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Monday, November 17, 2003
A few weeks ago, I was musing on the beliefs of our three political leaders: Blair (flirting with Roman Catholicism), Iain Duncan Smith (Roman Catholic) and Charles Kennedy (Roman Catholic). Ho hum - where’s the choice there, folks? Where’s the member of the true faith, eh? So, what does the victory of Michael Howard in the Conservative ‘election’ mean to observers of faithful idiots? Irritatingly, in the election preamble, I find out that Michael Howard is Jewish. ‘Can we not have one leader free from the grave defect of believing rubbish?’ I ask myself.
Then, last Saturday, I read Simon Hoggart’s Guardian column. I cannot give you a link to the piece. Apparently, it’s only been released as hard copy. If it turns up I’ll give it to you a posterioblogically - so here it is, added on 20th November. (I do find that initial failure to index the piece vaguely sinister. Still, as it's the Grauniad, the 'cockup' explanation is more likely.) He describes a discussion, unfortunately off-the-air, with another contributor to a radio programme who maintained that to call Michael Howard ‘sinister’ or ‘spooky’ was code for Jewish: ‘It’s a form of hidden, unconscious anti-semitism,’ Hoggart’s (unnamed) accuser maintained. Hoggart was, quite rightly, cross. Danny Finkelstein, formerly of Tory Central Office, asked Hoggart if he would ever use the word ‘sinister’ about the blacks Diane Abbott and Paul Boateng. Hoggart is having to think about it but I have a bit of analysis to offer him.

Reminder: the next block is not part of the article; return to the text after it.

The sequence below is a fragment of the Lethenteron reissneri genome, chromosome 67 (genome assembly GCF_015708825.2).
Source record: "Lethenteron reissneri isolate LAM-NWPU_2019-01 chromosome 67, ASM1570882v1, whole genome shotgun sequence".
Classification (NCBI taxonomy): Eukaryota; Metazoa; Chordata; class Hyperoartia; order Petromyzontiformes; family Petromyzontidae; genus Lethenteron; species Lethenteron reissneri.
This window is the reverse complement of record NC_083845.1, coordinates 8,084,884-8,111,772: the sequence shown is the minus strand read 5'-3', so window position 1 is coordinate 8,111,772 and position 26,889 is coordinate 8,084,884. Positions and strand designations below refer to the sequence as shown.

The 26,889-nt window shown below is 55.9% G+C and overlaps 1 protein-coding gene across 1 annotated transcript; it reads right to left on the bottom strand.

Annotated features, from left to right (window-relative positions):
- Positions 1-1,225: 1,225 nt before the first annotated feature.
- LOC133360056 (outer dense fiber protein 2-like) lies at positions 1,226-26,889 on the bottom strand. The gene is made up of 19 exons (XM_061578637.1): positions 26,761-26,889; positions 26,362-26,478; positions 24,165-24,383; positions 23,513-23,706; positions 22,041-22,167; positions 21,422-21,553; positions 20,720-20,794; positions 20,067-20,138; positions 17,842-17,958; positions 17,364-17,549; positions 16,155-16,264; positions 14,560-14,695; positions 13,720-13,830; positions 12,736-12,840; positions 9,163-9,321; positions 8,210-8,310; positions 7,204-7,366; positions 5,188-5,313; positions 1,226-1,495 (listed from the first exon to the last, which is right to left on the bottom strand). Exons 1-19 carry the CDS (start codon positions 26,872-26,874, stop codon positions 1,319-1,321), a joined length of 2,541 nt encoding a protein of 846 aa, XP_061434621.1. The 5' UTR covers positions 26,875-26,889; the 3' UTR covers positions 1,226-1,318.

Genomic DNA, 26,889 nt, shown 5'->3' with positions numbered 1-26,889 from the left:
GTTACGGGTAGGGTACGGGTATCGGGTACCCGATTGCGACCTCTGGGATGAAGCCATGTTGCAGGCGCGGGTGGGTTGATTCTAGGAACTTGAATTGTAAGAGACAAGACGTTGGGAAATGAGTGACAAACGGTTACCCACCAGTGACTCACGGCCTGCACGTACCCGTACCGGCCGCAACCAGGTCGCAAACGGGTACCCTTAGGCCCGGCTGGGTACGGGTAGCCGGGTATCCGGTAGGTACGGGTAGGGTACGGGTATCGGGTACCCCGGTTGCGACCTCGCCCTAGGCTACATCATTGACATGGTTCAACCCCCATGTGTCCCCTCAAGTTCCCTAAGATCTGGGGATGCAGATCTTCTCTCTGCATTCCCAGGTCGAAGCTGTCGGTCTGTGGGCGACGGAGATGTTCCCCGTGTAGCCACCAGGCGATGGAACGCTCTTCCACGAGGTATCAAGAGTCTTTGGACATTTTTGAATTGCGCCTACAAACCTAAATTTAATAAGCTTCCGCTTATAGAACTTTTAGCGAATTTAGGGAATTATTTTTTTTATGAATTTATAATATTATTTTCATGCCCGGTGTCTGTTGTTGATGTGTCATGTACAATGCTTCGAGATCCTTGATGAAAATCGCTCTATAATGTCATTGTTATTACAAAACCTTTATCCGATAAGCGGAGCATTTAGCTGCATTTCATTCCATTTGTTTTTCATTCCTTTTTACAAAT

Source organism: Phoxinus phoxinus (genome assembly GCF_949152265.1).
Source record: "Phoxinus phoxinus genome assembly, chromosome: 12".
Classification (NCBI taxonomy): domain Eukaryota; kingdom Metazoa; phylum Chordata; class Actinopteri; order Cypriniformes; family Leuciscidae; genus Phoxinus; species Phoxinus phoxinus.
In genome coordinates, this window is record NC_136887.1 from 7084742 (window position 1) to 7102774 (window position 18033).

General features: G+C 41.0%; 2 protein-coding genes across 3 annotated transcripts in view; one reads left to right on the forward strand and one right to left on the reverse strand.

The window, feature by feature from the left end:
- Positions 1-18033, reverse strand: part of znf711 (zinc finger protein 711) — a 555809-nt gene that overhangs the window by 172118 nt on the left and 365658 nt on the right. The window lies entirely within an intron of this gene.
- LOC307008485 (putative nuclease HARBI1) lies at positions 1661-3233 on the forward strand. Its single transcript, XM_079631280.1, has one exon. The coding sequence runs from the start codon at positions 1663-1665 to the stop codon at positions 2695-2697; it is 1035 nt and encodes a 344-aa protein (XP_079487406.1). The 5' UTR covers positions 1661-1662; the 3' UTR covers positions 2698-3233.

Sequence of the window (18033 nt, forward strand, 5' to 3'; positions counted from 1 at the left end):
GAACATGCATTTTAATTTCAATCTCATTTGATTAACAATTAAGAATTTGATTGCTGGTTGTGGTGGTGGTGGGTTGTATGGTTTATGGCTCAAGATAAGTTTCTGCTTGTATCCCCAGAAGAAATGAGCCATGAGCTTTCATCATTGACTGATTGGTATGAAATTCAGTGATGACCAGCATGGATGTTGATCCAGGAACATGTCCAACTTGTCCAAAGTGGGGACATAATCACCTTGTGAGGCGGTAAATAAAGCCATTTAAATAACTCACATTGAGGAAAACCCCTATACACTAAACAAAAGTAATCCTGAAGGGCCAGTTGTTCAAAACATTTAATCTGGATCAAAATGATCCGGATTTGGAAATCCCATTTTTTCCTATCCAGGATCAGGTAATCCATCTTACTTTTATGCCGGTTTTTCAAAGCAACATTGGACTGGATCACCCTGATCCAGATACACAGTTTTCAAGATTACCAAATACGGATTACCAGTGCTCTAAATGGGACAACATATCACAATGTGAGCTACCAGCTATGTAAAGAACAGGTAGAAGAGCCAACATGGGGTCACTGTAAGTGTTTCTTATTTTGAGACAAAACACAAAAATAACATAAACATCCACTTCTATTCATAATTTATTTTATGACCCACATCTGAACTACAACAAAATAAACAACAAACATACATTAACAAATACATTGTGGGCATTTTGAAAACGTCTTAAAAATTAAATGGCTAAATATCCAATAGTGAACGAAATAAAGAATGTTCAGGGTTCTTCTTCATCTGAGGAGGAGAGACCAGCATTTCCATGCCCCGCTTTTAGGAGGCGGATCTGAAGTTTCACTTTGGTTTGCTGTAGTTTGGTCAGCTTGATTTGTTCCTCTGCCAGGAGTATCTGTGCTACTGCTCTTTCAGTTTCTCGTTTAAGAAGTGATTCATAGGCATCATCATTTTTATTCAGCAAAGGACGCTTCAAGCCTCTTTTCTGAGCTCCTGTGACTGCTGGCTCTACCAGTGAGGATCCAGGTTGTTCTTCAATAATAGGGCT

One wouldn’t use the adjective ‘sinister’ about Abbot because she’s not. She’s silly, vain, and often worse than useless - watch her in late night programmes with Portillo and Andrew Neil. Why is it that the left’s amiable buffoon tendency, e.g. Austin Mitchell, gets so much airtime? One might describe Boateng as arrogant; he shares one of Howards’s traits: they’re both too fond of their own voices – a barristorial fault, perhaps. To flinch from using derogatory adjectives out of fear of being thought racist is taking self-censorship too far. And we have to say, if we are ever unjustly accused of racism, that accusations of this type are themselves sinister. Such accusations, levelled at people like Simon Hoggart, invite withering scorn. I always saw Michael Howard as sinister, well before Ann Widdecombe’s attack and, again, long before I knew he was ‘Jewish’, whatever that means.
This brings me to a very serious point: is ‘Jewishness’ a race or a religion? Strictly, it cannot be both; religions are belief systems that are, notionally, a matter of choice. If, despite this, Jews insist that it is both, they cannot cry ‘racial foul’ when attacked. It has to be open to everyone else to be critical of belief systems. On the other hand, race is a matter of heredity over which we have no control and it is right that there are constraints on comment. People who insist that their belief system is somehow ‘special’ should not be privileged and I deprecate the way in which ‘race’ is being stretched to include religions. We must not be frightened or ashamed of using appropriate epithets about unjust accusations, either
The Jewish community should ponder this question carefully. Sammy Davis Jnr. once described himself as ‘a one-eyed, Jewish Negro’. So was he black and/or was he Jewish?
Does that help your thinking at all, Simon? Free-thinkers are often too careful in avoiding the sensitivities of ‘believing’ groups and it’s about time you responded aggressively. It is galling to hear Jews, Sikhs, Moslems, and others claim that we are being racist when we deride their faiths.
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